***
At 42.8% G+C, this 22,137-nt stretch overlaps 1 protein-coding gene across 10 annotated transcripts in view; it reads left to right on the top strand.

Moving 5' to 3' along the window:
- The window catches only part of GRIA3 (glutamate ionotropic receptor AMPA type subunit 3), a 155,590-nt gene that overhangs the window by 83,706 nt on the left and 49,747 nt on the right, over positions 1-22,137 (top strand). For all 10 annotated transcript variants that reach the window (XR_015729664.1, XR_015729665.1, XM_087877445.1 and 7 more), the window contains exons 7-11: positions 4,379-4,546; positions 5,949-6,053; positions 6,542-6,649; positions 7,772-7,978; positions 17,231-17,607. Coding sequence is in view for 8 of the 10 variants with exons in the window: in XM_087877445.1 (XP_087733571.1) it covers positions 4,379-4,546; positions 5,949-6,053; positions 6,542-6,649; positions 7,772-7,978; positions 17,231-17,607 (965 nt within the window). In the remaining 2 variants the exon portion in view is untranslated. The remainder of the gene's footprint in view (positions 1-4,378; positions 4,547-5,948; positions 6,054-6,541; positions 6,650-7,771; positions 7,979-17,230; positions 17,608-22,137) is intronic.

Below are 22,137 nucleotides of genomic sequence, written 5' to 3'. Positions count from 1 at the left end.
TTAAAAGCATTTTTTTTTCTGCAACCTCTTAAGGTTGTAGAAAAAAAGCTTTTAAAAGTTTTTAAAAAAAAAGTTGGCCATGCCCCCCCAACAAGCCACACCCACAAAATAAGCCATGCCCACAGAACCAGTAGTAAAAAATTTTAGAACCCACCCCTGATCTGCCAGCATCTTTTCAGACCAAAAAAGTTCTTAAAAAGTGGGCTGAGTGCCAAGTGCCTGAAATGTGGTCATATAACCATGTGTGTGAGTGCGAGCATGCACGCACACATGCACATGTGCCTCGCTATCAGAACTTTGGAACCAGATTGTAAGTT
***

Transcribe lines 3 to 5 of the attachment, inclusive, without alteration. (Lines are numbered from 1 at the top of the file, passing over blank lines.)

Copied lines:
- The window catches only part of GRIA3 (glutamate ionotropic receptor AMPA type subunit 3), a 155,590-nt gene that overhangs the window by 83,706 nt on the left and 49,747 nt on the right, over positions 1-22,137 (top strand). For all 10 annotated transcript variants that reach the window (XR_015729664.1, XR_015729665.1, XM_087877445.1 and 7 more), the window contains exons 7-11: positions 4,379-4,546; positions 5,949-6,053; positions 6,542-6,649; positions 7,772-7,978; positions 17,231-17,607. Coding sequence is in view for 8 of the 10 variants with exons in the window: in XM_087877445.1 (XP_087733571.1) it covers positions 4,379-4,546; positions 5,949-6,053; positions 6,542-6,649; positions 7,772-7,978; positions 17,231-17,607 (965 nt within the window). In the remaining 2 variants the exon portion in view is untranslated. The remainder of the gene's footprint in view (positions 1-4,378; positions 4,547-5,948; positions 6,054-6,541; positions 6,650-7,771; positions 7,979-17,230; positions 17,608-22,137) is intronic.

Below are 22,137 nucleotides of genomic sequence, written 5' to 3'. Positions count from 1 at the left end.
TTAAAAGCATTTTTTTTTCTGCAACCTCTTAAGGTTGTAGAAAAAAAGCTTTTAAAAGTTTTTAAAAAAAAAGTTGGCCATGCCCCCCCAACAAGCCACACCCACAAAATAAGCCATGCCCACAGAACCAGTAGTAAAAAATTTTAGAACCCACCCCTGATCTGCCAGCATCTTTTCAGACCAAAAAAGTTCTTAAAAAGTGGGCTGAGTGCCAAGTGCCTGAAATGTGGTCATATAACCATGTGTGTGAGTGCGAGCATGCACGCACACATGCACATGTGCCTCGCTATCAGAACTTTGGAACCAGATTGTAAGTT